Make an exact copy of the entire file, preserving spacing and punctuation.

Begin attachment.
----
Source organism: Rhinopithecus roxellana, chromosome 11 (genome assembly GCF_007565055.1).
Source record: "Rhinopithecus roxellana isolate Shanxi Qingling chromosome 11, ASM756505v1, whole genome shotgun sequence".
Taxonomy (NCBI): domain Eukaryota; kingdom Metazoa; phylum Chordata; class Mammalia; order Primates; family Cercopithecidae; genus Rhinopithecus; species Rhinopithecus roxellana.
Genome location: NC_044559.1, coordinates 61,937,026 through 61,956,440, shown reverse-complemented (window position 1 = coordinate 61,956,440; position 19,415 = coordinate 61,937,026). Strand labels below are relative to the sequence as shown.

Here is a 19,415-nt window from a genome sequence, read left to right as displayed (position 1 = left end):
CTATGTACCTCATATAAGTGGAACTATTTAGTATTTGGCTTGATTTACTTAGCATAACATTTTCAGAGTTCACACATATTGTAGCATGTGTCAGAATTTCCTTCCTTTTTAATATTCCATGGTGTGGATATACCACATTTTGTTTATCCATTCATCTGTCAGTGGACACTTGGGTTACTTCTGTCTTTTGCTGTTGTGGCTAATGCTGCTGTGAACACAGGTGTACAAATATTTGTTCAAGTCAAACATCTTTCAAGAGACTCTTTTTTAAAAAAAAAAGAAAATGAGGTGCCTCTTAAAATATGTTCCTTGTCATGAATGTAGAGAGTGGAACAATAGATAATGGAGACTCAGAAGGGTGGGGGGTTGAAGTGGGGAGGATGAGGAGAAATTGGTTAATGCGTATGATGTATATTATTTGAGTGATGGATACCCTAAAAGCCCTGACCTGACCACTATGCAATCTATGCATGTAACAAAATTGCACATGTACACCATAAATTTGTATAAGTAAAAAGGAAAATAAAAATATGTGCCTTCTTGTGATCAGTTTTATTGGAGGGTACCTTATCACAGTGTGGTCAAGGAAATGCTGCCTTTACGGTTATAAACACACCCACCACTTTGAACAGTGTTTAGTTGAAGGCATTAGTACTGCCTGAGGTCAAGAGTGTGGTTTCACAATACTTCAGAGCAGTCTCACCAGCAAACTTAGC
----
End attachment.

Source organism: Rhinopithecus roxellana, chromosome 11 (genome assembly GCF_007565055.1).
Source record: "Rhinopithecus roxellana isolate Shanxi Qingling chromosome 11, ASM756505v1, whole genome shotgun sequence".
Taxonomy (NCBI): domain Eukaryota; kingdom Metazoa; phylum Chordata; class Mammalia; order Primates; family Cercopithecidae; genus Rhinopithecus; species Rhinopithecus roxellana.
Genome location: NC_044559.1, coordinates 61,937,026 through 61,956,440, shown reverse-complemented (window position 1 = coordinate 61,956,440; position 19,415 = coordinate 61,937,026). Strand labels below are relative to the sequence as shown.

Here is a 19,415-nt window from a genome sequence, read left to right as displayed (position 1 = left end):
CTATGTACCTCATATAAGTGGAACTATTTAGTATTTGGCTTGATTTACTTAGCATAACATTTTCAGAGTTCACACATATTGTAGCATGTGTCAGAATTTCCTTCCTTTTTAATATTCCATGGTGTGGATATACCACATTTTGTTTATCCATTCATCTGTCAGTGGACACTTGGGTTACTTCTGTCTTTTGCTGTTGTGGCTAATGCTGCTGTGAACACAGGTGTACAAATATTTGTTCAAGTCAAACATCTTTCAAGAGACTCTTTTTTAAAAAAAAAAGAAAATGAGGTGCCTCTTAAAATATGTTCCTTGTCATGAATGTAGAGAGTGGAACAATAGATAATGGAGACTCAGAAGGGTGGGGGGTTGAAGTGGGGAGGATGAGGAGAAATTGGTTAATGCGTATGATGTATATTATTTGAGTGATGGATACCCTAAAAGCCCTGACCTGACCACTATGCAATCTATGCATGTAACAAAATTGCACATGTACACCATAAATTTGTATAAGTAAAAAGGAAAATAAAAATATGTGCCTTCTTGTGATCAGTTTTATTGGAGGGTACCTTATCACAGTGTGGTCAAGGAAATGCTGCCTTTACGGTTATAAACACACCCACCACTTTGAACAGTGTTTAGTTGAAGGCATTAGTACTGCCTGAGGTCAAGAGTGTGGTTTCACAATACTTCAGAGCAGTCTCACCAGCAAACTTAGC